I'm studying Weil pairing and its applications in cryptography. I already know that it can be defined like this:

$$w(P, Q) = (-1)^n\frac{f_P(Q)}{f_Q(P)}\frac{f_Q}{f_P}(\mathcal{O})$$


$\textrm{div}(f_P) = n(P) - n(\mathcal{O})$ and $\textrm{div}(f_Q) = n(Q) - n(\mathcal{O})$.

This is not suitable for computation, so we shift the numerator by $R$ and the denominator by $S$ and we obtain:

$$w(P, Q) = (-1)^n\frac{g_P(Q+S)}{g_Q(P+R)}\frac{g_Q(R)}{g_P(S)}$$


$\textrm{div}(g_P) = n(P+R) - n(\mathcal{R})$ and $\textrm{div}(g_Q) = n(Q+S) - n(\mathcal{S})$.

Enter Miller's algorithm. In order to calculate $g_P(A)$ we define $h_k$ for $k = 0,\ldots,n$ as:

$$\textrm{div}(h_k) = k(P+R) - k(R) - (kP) + \mathcal{O}$$

Now, $h_n = g_P$ and we can calculate $h_{k+l}(A)$ from $h_k(A)$ and $h_l(A)$. So we construct a "double-and-add" algorithm similar to fast exponentiation.

Although $g_P(A)$ is never zero or infinity (for $A = Q+S$ or $A = S$), it can happen that during the execution of "double-and-add" algorithm we can encounter some $h_k(A)$ equal to zero or infinity. The solution is to randomly select new $Q$ and $S$ and start over.

How do I prove that there exist such $Q$ and $S$ that I will be able to calculate the Weil pairing of $P$ and $Q$?

If possible, I'd like to see some simple argument that does not refer to algebraic geometry, as I don't know anything about it - I come from cryptography.

  • $\begingroup$ I fear that any legitimate proof that the algorithm succeeds after relatively few re-starts, or even that there exists a choice that would succeed, will require a little serious consideration of how elliptic curves work. Not "algebraic geometry", really. Ed Silverman has several books about elliptic curves addressing a range of audiences, starting with one with minimal prerequisites. $\endgroup$ – paul garrett Jun 27 '11 at 18:30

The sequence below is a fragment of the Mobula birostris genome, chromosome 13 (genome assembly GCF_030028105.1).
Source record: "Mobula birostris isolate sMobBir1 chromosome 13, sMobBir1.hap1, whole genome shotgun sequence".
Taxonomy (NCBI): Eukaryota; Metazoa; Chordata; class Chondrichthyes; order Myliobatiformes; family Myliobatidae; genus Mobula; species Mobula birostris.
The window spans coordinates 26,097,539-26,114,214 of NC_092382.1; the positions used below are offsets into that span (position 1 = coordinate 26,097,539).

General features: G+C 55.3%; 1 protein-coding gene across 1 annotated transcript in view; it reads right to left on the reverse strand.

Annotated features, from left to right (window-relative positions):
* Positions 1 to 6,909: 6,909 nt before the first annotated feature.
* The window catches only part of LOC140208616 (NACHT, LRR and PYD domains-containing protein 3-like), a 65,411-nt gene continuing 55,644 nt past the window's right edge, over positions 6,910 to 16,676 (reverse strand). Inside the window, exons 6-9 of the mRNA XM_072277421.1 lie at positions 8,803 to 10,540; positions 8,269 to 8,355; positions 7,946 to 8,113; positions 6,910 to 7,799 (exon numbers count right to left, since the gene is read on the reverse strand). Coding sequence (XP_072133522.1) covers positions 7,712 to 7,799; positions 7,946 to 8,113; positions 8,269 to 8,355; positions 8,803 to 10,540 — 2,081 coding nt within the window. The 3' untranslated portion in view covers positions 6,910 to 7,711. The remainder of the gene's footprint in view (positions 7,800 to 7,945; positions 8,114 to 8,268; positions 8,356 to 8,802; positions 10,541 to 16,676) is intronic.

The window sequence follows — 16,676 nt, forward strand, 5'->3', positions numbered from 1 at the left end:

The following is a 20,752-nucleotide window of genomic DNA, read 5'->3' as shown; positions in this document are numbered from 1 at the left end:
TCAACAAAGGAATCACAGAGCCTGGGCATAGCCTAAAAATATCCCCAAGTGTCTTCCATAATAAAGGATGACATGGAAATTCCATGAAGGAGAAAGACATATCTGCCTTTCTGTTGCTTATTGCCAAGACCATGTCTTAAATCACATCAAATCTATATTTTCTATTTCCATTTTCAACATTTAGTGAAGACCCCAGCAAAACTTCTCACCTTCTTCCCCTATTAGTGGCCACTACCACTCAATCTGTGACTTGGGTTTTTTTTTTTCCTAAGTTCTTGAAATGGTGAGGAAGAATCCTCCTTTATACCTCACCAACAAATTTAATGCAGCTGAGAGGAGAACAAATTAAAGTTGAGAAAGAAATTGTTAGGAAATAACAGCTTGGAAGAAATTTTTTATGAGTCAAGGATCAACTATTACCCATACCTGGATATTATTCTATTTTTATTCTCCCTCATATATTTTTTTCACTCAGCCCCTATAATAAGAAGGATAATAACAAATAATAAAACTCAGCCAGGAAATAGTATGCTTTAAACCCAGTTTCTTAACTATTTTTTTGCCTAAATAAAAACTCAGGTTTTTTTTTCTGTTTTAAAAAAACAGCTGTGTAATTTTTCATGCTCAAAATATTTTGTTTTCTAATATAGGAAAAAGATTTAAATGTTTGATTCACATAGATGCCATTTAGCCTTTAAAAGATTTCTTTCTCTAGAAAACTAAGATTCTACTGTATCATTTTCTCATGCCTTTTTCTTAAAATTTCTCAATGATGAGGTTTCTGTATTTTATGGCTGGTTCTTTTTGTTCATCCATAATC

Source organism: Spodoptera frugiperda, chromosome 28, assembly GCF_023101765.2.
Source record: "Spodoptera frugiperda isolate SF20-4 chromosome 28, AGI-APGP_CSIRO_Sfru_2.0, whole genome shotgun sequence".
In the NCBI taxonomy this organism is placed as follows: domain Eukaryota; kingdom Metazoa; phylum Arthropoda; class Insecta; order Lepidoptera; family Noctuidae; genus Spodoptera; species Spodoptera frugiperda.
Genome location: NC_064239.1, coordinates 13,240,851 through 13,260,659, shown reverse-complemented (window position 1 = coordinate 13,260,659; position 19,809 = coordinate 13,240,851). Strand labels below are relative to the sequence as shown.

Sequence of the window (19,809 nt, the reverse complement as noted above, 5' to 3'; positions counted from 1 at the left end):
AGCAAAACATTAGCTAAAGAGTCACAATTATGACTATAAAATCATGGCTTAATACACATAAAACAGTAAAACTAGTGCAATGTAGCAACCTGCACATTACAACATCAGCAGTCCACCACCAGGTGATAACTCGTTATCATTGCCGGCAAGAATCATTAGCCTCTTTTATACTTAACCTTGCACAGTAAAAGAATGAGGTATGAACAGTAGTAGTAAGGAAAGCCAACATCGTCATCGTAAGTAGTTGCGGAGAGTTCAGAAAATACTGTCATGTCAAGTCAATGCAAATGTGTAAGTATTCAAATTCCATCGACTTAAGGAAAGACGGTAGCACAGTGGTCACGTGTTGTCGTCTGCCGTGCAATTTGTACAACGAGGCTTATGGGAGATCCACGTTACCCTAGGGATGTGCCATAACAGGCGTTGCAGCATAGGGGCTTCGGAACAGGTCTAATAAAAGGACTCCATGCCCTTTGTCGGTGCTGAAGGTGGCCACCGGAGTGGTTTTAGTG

• $\begingroup$ Argh. Of course it's Joe Silverman. I'm an idiot. $\endgroup$ – paul garrett Jun 27 '11 at 19:31
  • $\begingroup$ I think I recall that the additive group is the direct product of two cyclic groups or something similar. So you choose points in the "other half" (for the algorithm probabilistically they have high enough order, for the proof one exists with high enough order) so that no collisions/interactions happen. $\endgroup$ – Aeryk Jun 27 '11 at 19:40

I had thought that if suitably formulated, Miller's algorithm works without having to go back and recompute if some intermediate point turns out to be the point at infinity. Miller's algorithm is described in many books, but I'll point for example to the 2nd edition of my Arithmetic of Elliptic Curves (Springer GTM 106, 2009). The algorithm is described in Figure 11.6 on page 394, where note that the formula for $h_{P,Q}$ on that page depends on whether the relevant slope is finite or infinite. I'm not really an algorithms person, so there are likely to be ways to make the computation more efficient than what I described. And as a final note, there's an alternative way to compute the Weil and Tate pairings using elliptic divisibility sequences (nets) due to Kate Stange, The Tate pairing via elliptic nets, Pairing-Based Cryptography -- PAIRING 2007, Springer LNCS 4575 (2007), 329-348 [http://eprint.iacr.org/2006/392].

@Paul Garrett: Who is "Ed" Silverman?

  • $\begingroup$ @Joe... Argh... Sorry! In fact, there really was Ed Silverman, a professor at Purdue. $\endgroup$ – paul garrett Jun 27 '11 at 19:29
  • $\begingroup$ (Actually, Ed Silverman was a math prof at Purdue some decades ago, is how the name got into my head... But, still, sorry!) $\endgroup$ – paul garrett Jun 27 '11 at 19:32
  • $\begingroup$ Thank's, I'll definitely look into that. Meanwhile, I think I found a simple argument, see my answer below. $\endgroup$ – Jasiu Jun 27 '11 at 20:20
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    $\begingroup$ @Paul: Not a problem, I figured it was a slip of the keyboard. So Edward Silverman (Ph.D. University of California, Berkeley 1948) had two PhD students at Purdue in the 1970s. (The math genealogy project is such fun!) $\endgroup$ – Joe Silverman Jun 27 '11 at 21:04

In order to calculate $h_{k+l}(A)$ from $h_k(A)$ and $h_l(B)$ you have to evaluate lines $l_1$ and $l_2$ at point $A$, where $l_1$ passes through $kP$ and $lP$ and $l_2$ is a vertical line through $(k+l)P$. The "double-and-add" algorithm takes $log_2(n)$ steps to compute $h_n(A)$, so only $O(log_2(n))$ points of form $mP$ are involved when determining lines $l_1$ and $l_2$ at various steps of the algorithm. There are certainly more points on an elliptic curve than that.


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